Gold is one of the world’s most popular metals. Malleable, conductive and non-corrosive, it’s used in jewelry, electronics, and even space exploration. But traditional gold production typically involves a famous toxin, cyanide, which has been banned for industrial use in several countries.
The wait for a scalable non-toxic alternative may now be over as a research team from Aalto University in Finland has successfully replaced cyanide in a key part of gold extraction from ore. The results are published in Chemical Engineering.
Traditionally, once gold ore is mined from the ground, it’s crushed to a powder and passed through a series of tanks in a process called leaching. Cyanide is then used to separate the gold from the ore into the leached solution.
With the new process, the leaching and recovery process is done with chloride, one of two elements in table salt.
‘Until now, no one has developed a good method for recovering small amounts of gold from industrial chloride solutions,’ says Ivan Korolev, a researcher on the project and doctoral candidate.
‘With our process, the amount of gold we’ve been able to recover using chloride is as high as 84%. In comparison, using the standard cyanide process with the same ore yielded only 64% in our control experiment,’ he explains.
Called electrodeposition-redox replacement (EDRR), the new process combines the best of two common methods for extracting leached gold: electrolysis, which uses electric currents to reduce gold or other metals present in the leaching solution, and cementation, which adds particles of other metals to the solution to react with the gold. Professor Mari Lundström and University Lecturer Kirsi Yliniemi, from Aalto University’s School of Chemical Engineering, are behind its development.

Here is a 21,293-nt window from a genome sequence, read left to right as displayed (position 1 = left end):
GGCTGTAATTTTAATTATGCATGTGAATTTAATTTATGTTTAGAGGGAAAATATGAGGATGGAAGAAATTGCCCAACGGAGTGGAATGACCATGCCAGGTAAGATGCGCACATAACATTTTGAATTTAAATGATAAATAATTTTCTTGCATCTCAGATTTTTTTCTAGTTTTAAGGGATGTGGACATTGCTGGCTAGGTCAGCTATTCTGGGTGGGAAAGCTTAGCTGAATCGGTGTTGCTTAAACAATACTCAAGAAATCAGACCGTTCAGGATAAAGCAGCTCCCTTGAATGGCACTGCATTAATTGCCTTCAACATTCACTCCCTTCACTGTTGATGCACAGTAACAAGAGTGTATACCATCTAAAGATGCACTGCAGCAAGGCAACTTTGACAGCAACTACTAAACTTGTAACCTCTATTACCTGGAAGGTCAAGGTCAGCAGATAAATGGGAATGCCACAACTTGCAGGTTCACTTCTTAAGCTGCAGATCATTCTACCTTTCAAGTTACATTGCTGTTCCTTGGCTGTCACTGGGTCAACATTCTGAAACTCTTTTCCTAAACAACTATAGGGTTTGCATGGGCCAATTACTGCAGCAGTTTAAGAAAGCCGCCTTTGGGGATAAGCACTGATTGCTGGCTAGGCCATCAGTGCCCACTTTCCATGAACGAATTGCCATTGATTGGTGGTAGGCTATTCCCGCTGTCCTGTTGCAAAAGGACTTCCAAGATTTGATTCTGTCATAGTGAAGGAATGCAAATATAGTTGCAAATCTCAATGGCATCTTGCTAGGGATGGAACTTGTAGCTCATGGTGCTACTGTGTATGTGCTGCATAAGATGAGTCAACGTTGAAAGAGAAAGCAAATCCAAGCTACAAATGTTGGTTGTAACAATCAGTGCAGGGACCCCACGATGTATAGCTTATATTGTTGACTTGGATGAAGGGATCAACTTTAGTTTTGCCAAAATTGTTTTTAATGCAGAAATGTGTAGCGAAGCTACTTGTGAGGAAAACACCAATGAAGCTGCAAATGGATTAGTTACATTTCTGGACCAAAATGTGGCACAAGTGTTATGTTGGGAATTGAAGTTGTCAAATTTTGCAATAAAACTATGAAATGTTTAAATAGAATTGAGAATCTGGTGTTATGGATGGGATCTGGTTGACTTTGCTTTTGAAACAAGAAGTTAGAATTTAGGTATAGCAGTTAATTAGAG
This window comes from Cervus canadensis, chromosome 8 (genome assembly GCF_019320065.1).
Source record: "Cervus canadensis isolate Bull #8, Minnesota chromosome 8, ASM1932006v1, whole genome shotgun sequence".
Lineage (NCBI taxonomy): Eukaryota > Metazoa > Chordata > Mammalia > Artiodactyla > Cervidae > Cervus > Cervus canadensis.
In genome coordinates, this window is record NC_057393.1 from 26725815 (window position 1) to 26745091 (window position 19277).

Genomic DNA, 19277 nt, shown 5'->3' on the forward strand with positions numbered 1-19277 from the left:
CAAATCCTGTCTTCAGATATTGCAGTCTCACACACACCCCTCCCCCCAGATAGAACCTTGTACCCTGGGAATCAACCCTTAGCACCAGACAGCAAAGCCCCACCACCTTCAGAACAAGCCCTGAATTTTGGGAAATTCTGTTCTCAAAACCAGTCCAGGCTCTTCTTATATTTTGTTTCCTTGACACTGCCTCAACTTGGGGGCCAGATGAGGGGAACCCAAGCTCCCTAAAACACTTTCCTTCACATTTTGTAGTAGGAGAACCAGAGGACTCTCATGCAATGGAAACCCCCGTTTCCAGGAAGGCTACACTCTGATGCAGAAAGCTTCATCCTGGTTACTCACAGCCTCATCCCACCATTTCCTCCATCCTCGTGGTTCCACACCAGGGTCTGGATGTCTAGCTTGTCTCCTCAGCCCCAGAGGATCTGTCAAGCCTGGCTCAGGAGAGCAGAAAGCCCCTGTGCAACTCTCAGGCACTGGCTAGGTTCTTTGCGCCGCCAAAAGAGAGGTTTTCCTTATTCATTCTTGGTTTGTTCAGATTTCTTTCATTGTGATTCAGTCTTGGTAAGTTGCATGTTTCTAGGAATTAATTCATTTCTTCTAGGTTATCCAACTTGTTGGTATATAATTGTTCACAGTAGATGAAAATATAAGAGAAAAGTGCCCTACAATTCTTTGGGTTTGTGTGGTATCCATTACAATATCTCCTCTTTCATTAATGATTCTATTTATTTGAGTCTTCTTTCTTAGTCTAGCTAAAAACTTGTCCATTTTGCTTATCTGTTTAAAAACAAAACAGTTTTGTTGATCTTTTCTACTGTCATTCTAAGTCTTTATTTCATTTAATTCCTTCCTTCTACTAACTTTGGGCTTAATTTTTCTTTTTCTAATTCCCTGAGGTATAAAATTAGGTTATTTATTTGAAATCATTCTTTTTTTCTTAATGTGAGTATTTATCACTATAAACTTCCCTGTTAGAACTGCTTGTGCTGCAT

‘With EDRR, we apply short pulses of electricity to create thin layers of metal – in our case copper – on the electrode and cause a reaction that encourages gold to replace the copper layer by layer,’ says Korolev. ‘The method has low energy consumption and doesn’t require the addition of any other elements.’
The research was conducted as part of a broader EU sustainability project called SOCRATES, and the work was done in collaboration with Finnish mining-technology giant Metso Outotec. Most of the experiments were performed at the company’s research center in western Finland.
‘Collaborating with Metso Outotec allowed us to develop the method in a way that’s much closer to real-world implementation,’ says Korolev. ‘We started with about 9% recovery, but it then grew to 25%, and soon we were hitting 70% -- sometimes we even achieved close to 95%.’
‘It’s one thing to do an experiment like this on a small scale, but nobody had ever done it at the scale that we have done. We showed that even though our method is still really new, there is a lot of potential for making it a successful alternative to the traditional industrial process,’ he says.
‘The extraction methods of the past have always left some valuable metals behind. Now, as demand for metals grows all the time, even these small amounts are important,’ he says. ‘I think we can still increase the yield with our EDRR technology. Perhaps we cannot reach 100%, but I believe we can hit the 90% mark or more.’
‘It would be great to see a mining company interested in this technology and willing to test with their ore on site.’
Korolev has a very personal interest in the project too. Born in the Siberian mining town of Kemerovo, he grew up seeing both the positive and the negative sides of the industry. When studying mining engineering – first in Russia and then in several European universities – Korolev became interested in metallurgy and the recovery of waste materials.
‘The extraction methods of the past always left some valuable metals behind. Now, as demand for metals grows all the time, even these small amounts are important,’ he says. ‘I think we can still increase the yield with our EDRR technology. Perhaps we cannot reach 100%, but I believe we can hit the 90% mark or more.’